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Treatment of congenital lactic acidosis with dichloroacetate
  1. Peter W Stacpoolea,
  2. Carie L Barnesb,
  3. Matthew D Hurbanisb,
  4. Sterling L Cannonb,
  5. Douglas S Kerrc
  1. aDepartments of Medicine (Division of Endocrinology and Metabolism) and Biochemistry and Molecular Biology, University of Florida, College of Medicine, Gainesville, Florida, bDepartment of Medicine (Division of Endocrinology and Metabolism), University of Florida, College of Medicine, Gainesville, Florida, cDepartment of Pediatrics, Rainbow Babies and Children’s Hospital, Case Western Reserve University, Cleveland, Ohio
  1. Professor Peter W Stacpoole, Division of Endocrinology and Metabolism, J Hillis Miller Health Science Center, PO Box 100226, Gainsville, FL 32610-0226, USA.

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The term congenital lactic acidosis (CLA) refers to a group of inborn errors of mitochondrial metabolism variably characterised by progressive neuromuscular deterioration and accumulation of lactate and hydrogen ions in blood, urine and/or cerebrospinal fluid, frequently resulting in early death.1-4 The incidence and prevalence of CLA are unknown, although it has been estimated that there are approximately 250 new cases recognised in the US per year (personal communication). Thus, with an estimated annual mortality attrition rate of 20%, at least 1000 cases exist in the general US population.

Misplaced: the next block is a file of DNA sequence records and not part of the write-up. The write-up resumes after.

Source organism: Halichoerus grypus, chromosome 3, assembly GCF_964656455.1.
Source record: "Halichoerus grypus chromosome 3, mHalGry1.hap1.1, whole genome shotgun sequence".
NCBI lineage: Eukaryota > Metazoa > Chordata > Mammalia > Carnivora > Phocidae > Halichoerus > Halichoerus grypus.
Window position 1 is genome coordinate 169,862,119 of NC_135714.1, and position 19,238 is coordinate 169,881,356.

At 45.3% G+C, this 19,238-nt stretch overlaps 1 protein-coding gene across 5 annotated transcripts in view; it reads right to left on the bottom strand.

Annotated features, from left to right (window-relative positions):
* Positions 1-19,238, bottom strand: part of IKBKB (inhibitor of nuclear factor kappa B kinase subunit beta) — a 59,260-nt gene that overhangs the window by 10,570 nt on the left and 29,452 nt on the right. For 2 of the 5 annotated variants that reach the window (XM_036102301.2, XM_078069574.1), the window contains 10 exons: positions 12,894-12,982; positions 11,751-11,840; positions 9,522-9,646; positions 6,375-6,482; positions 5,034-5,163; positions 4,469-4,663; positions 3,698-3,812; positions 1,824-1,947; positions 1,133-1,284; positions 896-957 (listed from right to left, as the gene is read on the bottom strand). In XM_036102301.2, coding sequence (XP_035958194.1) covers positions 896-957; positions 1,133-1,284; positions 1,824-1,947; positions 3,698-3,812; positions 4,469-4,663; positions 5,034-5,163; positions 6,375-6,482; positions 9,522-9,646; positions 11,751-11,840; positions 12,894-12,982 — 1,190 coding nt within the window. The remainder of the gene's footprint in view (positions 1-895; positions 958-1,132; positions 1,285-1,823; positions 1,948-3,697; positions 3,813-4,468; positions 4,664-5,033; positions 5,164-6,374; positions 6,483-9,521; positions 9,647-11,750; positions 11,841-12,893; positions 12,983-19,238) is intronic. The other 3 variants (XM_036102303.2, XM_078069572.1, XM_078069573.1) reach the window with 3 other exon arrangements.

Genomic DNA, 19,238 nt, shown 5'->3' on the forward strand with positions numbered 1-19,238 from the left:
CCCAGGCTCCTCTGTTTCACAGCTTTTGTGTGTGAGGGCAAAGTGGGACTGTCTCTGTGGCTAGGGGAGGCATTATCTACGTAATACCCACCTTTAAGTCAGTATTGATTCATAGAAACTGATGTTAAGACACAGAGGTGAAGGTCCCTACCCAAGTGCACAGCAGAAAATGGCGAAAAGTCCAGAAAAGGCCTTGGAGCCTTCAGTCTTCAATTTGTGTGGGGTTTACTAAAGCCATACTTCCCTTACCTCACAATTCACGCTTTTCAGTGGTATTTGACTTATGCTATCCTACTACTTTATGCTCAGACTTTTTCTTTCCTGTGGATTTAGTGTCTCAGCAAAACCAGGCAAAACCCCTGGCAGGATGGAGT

Recent diagnostic advances have allowed the biochemical or molecular identification of specific enzyme defects in the majority of infants and children with CLA. Most identifiable cases involve inherited or spontaneous mutations in the pyruvate dehydrogenase complex (PDC) or in one or more enzymes of the respiratory chain.2 4 A few cases have been reported that involve deficiencies in enzymes of the tricarboxylic acid cycle, such as fumarase, or of gluconeogenesis, such as pyruvate carboxylase (PC) or phosphoenolpyruvate carboxykinase (PEPCK). In a substantial number of patients, however, the specific biochemical defect fails to be determined by established techniques.

Hyperlactataemia is the defining biochemical abnormality in children with CLA and, in the absence of hypoxia, should be considered a surrogate marker for underlying failure of mitochondrial energy metabolism.5 This concept is most readily appreciated by considering mitochondrial enzyme deficiencies. Figure 1 summarises the major steps of carbohydrate oxidation in mammalian cells. Note that the oxidative fate of pyruvate is to be irreversibly decarboxylated to acetyl CoA. This reaction is catalysed by PDC, a series of linked enzymes located in the inner mitochondrial membrane (fig 2). Under aerobic conditions, the activity of PDC determines the rate at which all cells oxidise glucose, pyruvate, and lactate.

Figure 1

Pathways of pyruvate metabolism and oxidative phosphorylation. …

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